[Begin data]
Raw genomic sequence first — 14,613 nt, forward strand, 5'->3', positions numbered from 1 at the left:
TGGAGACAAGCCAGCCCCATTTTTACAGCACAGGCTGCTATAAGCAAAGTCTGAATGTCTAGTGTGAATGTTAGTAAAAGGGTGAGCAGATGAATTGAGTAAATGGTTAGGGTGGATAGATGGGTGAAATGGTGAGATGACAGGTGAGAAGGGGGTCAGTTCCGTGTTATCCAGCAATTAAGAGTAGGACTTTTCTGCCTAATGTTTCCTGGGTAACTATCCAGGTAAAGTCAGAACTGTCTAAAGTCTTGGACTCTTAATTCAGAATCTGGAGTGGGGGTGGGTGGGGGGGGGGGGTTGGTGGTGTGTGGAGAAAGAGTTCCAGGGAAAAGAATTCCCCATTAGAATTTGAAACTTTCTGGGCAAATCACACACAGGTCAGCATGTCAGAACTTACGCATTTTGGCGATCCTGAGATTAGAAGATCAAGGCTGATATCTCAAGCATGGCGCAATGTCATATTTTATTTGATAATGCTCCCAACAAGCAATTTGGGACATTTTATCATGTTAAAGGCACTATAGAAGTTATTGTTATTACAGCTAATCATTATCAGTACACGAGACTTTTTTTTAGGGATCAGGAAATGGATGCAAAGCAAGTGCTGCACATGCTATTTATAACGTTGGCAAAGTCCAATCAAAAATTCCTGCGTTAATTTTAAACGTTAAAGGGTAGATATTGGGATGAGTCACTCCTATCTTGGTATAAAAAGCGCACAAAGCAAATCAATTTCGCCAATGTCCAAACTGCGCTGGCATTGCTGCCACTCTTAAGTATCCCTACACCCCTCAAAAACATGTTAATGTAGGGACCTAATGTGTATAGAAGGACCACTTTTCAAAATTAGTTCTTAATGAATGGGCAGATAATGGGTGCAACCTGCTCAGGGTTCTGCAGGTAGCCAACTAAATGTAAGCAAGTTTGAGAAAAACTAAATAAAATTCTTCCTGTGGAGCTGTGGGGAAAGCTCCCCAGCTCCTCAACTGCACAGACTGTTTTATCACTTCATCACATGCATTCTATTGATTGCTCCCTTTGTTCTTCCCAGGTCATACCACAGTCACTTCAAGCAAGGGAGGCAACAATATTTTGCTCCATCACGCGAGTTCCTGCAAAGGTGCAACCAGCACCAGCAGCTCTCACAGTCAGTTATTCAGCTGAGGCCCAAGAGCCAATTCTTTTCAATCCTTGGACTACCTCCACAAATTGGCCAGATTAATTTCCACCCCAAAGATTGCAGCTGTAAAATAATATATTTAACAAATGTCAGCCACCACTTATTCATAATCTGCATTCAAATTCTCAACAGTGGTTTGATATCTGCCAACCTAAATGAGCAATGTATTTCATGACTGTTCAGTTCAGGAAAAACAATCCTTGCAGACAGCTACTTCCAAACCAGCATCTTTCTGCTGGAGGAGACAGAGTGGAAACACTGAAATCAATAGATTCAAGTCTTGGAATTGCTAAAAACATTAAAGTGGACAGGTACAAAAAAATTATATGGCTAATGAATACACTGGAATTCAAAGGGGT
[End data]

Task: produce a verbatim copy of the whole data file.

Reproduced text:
Raw genomic sequence first — 14,613 nt, forward strand, 5'->3', positions numbered from 1 at the left:
TGGAGACAAGCCAGCCCCATTTTTACAGCACAGGCTGCTATAAGCAAAGTCTGAATGTCTAGTGTGAATGTTAGTAAAAGGGTGAGCAGATGAATTGAGTAAATGGTTAGGGTGGATAGATGGGTGAAATGGTGAGATGACAGGTGAGAAGGGGGTCAGTTCCGTGTTATCCAGCAATTAAGAGTAGGACTTTTCTGCCTAATGTTTCCTGGGTAACTATCCAGGTAAAGTCAGAACTGTCTAAAGTCTTGGACTCTTAATTCAGAATCTGGAGTGGGGGTGGGTGGGGGGGGGGGGTTGGTGGTGTGTGGAGAAAGAGTTCCAGGGAAAAGAATTCCCCATTAGAATTTGAAACTTTCTGGGCAAATCACACACAGGTCAGCATGTCAGAACTTACGCATTTTGGCGATCCTGAGATTAGAAGATCAAGGCTGATATCTCAAGCATGGCGCAATGTCATATTTTATTTGATAATGCTCCCAACAAGCAATTTGGGACATTTTATCATGTTAAAGGCACTATAGAAGTTATTGTTATTACAGCTAATCATTATCAGTACACGAGACTTTTTTTTAGGGATCAGGAAATGGATGCAAAGCAAGTGCTGCACATGCTATTTATAACGTTGGCAAAGTCCAATCAAAAATTCCTGCGTTAATTTTAAACGTTAAAGGGTAGATATTGGGATGAGTCACTCCTATCTTGGTATAAAAAGCGCACAAAGCAAATCAATTTCGCCAATGTCCAAACTGCGCTGGCATTGCTGCCACTCTTAAGTATCCCTACACCCCTCAAAAACATGTTAATGTAGGGACCTAATGTGTATAGAAGGACCACTTTTCAAAATTAGTTCTTAATGAATGGGCAGATAATGGGTGCAACCTGCTCAGGGTTCTGCAGGTAGCCAACTAAATGTAAGCAAGTTTGAGAAAAACTAAATAAAATTCTTCCTGTGGAGCTGTGGGGAAAGCTCCCCAGCTCCTCAACTGCACAGACTGTTTTATCACTTCATCACATGCATTCTATTGATTGCTCCCTTTGTTCTTCCCAGGTCATACCACAGTCACTTCAAGCAAGGGAGGCAACAATATTTTGCTCCATCACGCGAGTTCCTGCAAAGGTGCAACCAGCACCAGCAGCTCTCACAGTCAGTTATTCAGCTGAGGCCCAAGAGCCAATTCTTTTCAATCCTTGGACTACCTCCACAAATTGGCCAGATTAATTTCCACCCCAAAGATTGCAGCTGTAAAATAATATATTTAACAAATGTCAGCCACCACTTATTCATAATCTGCATTCAAATTCTCAACAGTGGTTTGATATCTGCCAACCTAAATGAGCAATGTATTTCATGACTGTTCAGTTCAGGAAAAACAATCCTTGCAGACAGCTACTTCCAAACCAGCATCTTTCTGCTGGAGGAGACAGAGTGGAAACACTGAAATCAATAGATTCAAGTCTTGGAATTGCTAAAAACATTAAAGTGGACAGGTACAAAAAAATTATATGGCTAATGAATACACTGGAATTCAAAGGGGT